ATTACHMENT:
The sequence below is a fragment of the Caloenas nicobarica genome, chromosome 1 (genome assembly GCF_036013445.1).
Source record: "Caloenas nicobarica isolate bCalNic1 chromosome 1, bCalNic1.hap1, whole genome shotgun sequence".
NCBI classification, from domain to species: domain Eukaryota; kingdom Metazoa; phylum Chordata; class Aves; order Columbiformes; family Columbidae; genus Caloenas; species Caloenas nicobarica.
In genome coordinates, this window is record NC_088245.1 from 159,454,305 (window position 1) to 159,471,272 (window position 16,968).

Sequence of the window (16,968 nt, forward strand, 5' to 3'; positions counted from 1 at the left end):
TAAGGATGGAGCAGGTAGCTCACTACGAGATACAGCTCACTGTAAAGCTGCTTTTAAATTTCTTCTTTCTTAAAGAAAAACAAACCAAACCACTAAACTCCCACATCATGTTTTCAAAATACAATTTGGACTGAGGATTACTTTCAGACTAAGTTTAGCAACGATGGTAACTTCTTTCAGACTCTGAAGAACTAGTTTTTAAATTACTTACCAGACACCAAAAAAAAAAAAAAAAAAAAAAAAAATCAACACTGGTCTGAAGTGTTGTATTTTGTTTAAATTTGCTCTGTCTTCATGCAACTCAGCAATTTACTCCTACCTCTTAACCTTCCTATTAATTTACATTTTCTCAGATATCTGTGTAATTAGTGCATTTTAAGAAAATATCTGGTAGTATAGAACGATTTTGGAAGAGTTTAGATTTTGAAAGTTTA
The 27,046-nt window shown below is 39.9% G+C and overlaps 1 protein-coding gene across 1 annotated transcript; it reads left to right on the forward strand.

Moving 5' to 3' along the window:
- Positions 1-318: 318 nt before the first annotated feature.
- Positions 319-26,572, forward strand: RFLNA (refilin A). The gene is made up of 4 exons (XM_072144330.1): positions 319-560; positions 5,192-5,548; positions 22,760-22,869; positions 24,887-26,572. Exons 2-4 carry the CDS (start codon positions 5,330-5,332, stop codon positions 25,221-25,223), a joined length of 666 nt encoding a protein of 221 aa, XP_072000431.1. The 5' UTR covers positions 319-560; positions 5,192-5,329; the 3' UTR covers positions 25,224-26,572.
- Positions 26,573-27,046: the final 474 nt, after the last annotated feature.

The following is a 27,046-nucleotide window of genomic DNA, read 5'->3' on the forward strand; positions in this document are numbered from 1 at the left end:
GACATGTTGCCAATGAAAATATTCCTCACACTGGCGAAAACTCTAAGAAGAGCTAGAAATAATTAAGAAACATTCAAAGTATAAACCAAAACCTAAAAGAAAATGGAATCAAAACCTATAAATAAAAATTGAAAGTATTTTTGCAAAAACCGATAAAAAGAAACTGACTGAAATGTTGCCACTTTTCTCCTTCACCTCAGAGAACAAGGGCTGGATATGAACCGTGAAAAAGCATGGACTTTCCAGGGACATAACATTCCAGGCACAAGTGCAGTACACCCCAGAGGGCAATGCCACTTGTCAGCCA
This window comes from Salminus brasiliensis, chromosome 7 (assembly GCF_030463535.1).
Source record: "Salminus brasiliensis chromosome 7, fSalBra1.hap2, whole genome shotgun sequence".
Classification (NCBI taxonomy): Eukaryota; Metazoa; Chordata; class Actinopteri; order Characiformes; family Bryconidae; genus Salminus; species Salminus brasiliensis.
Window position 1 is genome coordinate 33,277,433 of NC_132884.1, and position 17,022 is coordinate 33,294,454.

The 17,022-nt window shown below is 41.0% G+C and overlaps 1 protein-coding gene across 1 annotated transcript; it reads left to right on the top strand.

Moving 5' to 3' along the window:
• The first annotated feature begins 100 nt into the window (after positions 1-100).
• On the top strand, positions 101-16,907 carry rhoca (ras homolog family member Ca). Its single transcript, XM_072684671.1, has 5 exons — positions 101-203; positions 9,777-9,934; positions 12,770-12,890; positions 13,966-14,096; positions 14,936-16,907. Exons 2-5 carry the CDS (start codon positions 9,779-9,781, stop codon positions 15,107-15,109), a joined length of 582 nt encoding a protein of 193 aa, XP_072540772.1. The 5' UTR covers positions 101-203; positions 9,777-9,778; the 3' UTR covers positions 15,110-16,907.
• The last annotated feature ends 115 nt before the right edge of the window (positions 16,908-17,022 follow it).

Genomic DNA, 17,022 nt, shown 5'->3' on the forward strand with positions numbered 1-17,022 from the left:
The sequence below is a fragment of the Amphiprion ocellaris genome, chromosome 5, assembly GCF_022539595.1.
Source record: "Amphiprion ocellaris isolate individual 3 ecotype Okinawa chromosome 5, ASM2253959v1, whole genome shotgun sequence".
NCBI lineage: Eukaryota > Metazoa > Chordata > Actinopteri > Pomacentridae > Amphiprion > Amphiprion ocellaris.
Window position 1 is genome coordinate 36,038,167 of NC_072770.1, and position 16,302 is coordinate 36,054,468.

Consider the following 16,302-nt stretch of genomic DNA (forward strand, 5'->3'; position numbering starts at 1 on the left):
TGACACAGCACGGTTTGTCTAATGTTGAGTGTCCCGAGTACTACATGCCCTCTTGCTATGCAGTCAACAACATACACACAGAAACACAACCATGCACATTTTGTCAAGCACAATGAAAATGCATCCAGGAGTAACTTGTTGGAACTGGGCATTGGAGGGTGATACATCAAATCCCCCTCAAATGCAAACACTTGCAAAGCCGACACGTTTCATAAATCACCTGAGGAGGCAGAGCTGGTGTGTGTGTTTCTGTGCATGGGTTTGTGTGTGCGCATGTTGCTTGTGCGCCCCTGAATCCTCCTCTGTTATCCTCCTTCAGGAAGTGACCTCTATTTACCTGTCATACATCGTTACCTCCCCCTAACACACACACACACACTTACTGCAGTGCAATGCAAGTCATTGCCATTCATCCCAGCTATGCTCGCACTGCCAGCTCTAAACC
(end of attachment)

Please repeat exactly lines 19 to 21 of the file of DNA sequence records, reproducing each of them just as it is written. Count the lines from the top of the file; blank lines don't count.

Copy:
Moving 5' to 3' along the window:
• The first annotated feature begins 100 nt into the window (after positions 1-100).
• On the top strand, positions 101-16,907 carry rhoca (ras homolog family member Ca). Its single transcript, XM_072684671.1, has 5 exons — positions 101-203; positions 9,777-9,934; positions 12,770-12,890; positions 13,966-14,096; positions 14,936-16,907. Exons 2-5 carry the CDS (start codon positions 9,779-9,781, stop codon positions 15,107-15,109), a joined length of 582 nt encoding a protein of 193 aa, XP_072540772.1. The 5' UTR covers positions 101-203; positions 9,777-9,778; the 3' UTR covers positions 15,110-16,907.